Ours is just an average-sized synagogue of 900 households with two nursery schools. Yet the conversations around reopening the nurseries next week are fraught with anxiety and making the right decisions for all concerned. It’s a tiny microcosm of society and what I know for sure is that it’s really hard on this scale and I wouldn’t want to be in government right now for anything, but I am truly grateful to those who are and are trying to steer this ship through the stormiest of weathers.

We find ourselves in a world we never imagined, and in a world where wrong decisions can cost lives. Not just costing lives because of the spread of Covid in many ways – if it were, that would be easier – but it will also cost lives because some decisions will lead to extreme poverty and spikes in other factors like domestic abuse or mortality rates of untreated other illnesses. Mistakes and bad decisions will be made but how do we create a society where mistakes are admitted to and to some extent tolerated?

This Shavuot we celebrate the receiving of laws to create a just and fair society. Our celebrations however cannot be about the existence of the rules, they have to be about the society they go on to create. Good rules only create a good society when there is a good justice system. Yet justice is not just punishment for wrongdoing. Justice is also about an ability to admit when we make mistakes. Let’s learn to say sorry again. Cover ups and spin lead to mistrust and animosity at any level. Let us learn to say sorry in family, in community and in society at large. But in learning to say sorry we also have to learn to hear it and accept it as well.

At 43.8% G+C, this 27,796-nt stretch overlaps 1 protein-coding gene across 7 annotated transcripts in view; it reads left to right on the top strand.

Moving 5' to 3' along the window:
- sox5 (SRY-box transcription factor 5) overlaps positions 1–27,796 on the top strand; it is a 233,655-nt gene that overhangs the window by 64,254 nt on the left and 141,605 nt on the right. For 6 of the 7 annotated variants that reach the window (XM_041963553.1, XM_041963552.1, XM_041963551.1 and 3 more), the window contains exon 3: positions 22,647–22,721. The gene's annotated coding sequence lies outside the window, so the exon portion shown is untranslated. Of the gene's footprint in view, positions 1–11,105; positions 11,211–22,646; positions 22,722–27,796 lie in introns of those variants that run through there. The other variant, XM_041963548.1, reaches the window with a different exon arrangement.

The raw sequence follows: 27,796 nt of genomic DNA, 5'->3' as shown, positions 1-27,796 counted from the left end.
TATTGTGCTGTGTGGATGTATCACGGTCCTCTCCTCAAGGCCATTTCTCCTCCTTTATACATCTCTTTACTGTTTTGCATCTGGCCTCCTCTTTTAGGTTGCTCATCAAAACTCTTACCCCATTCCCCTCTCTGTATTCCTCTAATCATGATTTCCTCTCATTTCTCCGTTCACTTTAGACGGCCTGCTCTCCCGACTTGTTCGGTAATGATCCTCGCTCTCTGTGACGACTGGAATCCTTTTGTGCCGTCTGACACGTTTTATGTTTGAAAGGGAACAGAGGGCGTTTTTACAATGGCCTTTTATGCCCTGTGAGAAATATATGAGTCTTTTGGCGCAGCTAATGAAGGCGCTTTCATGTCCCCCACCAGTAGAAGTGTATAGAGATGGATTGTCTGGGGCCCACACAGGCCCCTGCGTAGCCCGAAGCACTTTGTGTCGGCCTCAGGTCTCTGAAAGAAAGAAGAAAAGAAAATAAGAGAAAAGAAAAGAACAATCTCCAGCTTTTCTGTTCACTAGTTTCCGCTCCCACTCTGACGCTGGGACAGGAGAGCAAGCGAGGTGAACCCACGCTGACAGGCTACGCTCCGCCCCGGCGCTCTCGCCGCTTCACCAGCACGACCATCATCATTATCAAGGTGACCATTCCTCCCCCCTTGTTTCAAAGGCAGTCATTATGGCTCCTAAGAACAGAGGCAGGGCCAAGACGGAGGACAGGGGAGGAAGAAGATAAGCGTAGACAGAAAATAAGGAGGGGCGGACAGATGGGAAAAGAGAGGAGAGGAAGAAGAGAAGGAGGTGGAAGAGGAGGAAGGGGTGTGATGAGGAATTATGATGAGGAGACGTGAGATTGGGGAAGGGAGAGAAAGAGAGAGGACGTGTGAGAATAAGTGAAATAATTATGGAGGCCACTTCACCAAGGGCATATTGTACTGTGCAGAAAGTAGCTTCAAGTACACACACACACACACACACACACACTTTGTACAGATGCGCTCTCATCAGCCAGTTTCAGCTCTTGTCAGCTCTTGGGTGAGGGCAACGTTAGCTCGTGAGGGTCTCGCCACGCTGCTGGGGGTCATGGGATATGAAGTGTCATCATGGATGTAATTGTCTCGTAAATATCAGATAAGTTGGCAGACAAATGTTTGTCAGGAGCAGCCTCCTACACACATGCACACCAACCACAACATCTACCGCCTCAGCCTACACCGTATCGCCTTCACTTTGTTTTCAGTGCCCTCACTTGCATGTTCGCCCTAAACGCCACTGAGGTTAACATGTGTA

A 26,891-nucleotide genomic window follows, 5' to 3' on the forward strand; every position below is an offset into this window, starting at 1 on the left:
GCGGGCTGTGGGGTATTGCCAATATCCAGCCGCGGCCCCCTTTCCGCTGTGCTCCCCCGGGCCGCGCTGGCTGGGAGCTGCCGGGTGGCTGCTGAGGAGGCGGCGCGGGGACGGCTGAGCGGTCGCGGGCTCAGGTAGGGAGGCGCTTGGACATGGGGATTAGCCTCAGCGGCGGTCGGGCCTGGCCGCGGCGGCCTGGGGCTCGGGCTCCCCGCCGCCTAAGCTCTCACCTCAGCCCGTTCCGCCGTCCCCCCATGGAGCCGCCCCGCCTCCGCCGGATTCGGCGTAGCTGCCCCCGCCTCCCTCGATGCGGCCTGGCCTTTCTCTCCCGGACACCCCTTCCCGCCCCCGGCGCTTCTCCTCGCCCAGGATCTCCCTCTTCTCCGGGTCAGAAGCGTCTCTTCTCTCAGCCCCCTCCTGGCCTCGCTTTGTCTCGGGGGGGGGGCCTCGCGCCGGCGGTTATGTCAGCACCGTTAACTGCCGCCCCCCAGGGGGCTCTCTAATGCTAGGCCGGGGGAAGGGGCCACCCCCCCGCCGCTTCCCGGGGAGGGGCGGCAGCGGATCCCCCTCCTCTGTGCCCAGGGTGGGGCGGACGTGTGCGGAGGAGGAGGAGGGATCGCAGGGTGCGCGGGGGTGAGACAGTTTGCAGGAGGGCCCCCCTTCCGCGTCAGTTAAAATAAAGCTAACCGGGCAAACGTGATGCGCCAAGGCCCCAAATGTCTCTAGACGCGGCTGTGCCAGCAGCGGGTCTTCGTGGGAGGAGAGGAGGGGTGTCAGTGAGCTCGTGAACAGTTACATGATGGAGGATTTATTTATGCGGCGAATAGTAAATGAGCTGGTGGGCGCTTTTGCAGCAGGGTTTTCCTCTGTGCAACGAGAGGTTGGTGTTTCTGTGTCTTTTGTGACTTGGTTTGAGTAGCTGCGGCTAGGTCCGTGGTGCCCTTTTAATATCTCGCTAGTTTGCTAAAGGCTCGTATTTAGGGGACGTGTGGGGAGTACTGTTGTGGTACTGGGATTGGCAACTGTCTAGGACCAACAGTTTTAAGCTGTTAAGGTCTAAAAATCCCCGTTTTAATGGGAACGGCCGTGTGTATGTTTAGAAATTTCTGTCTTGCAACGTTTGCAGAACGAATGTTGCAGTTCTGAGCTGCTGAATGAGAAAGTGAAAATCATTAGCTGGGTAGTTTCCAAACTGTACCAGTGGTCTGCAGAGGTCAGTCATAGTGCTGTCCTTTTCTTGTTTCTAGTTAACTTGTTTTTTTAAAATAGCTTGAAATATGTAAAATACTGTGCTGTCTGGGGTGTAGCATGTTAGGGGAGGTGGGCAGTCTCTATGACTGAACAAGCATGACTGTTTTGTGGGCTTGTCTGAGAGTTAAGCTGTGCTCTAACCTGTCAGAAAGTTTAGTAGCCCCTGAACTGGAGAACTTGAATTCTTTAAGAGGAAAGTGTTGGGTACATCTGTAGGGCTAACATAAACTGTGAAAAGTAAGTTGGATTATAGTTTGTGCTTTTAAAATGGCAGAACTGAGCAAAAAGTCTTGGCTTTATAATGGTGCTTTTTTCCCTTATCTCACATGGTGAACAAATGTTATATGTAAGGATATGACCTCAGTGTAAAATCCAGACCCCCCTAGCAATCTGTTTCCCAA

I worry an electoral system, fuelled by the media, creates a society where we are looking for the leadership we didn’t vote for to fail but yet they are our current leadership and their failings become all our failings. We have to enable those who run the country to lead in the hope they can indeed steer us through the storm. Let us all looks for places where our voices can be heard to guide and advise without just looking for opportunities to criticise. Let us invite opportunities to apologise and enable leaders to reposition so that no one has to indefinitely plough on down a path, simply to avoid accusations of the crime of changing one’s mind as if that is a sign of weakness.

Every morning service we include a prayer for the royal family, the government of this country and all who have responsibility for its safely and its welfare. It has become the voice of British Jews to express hope as we offer ourselves as partners in working towards justice and peace whatever our political affiliation. This doesn’t stop us from being critical but perhaps it moderates vitriol and encourages leadership to express vulnerability and exude honesty.

Let us be part of building a future full of sincere apologies and an end of the need for spin and cover ups.

Ken yehi ratzon – May this be God’s will.

About the Author
Miriam Berger is rabbi at Finchley Reform Synagogue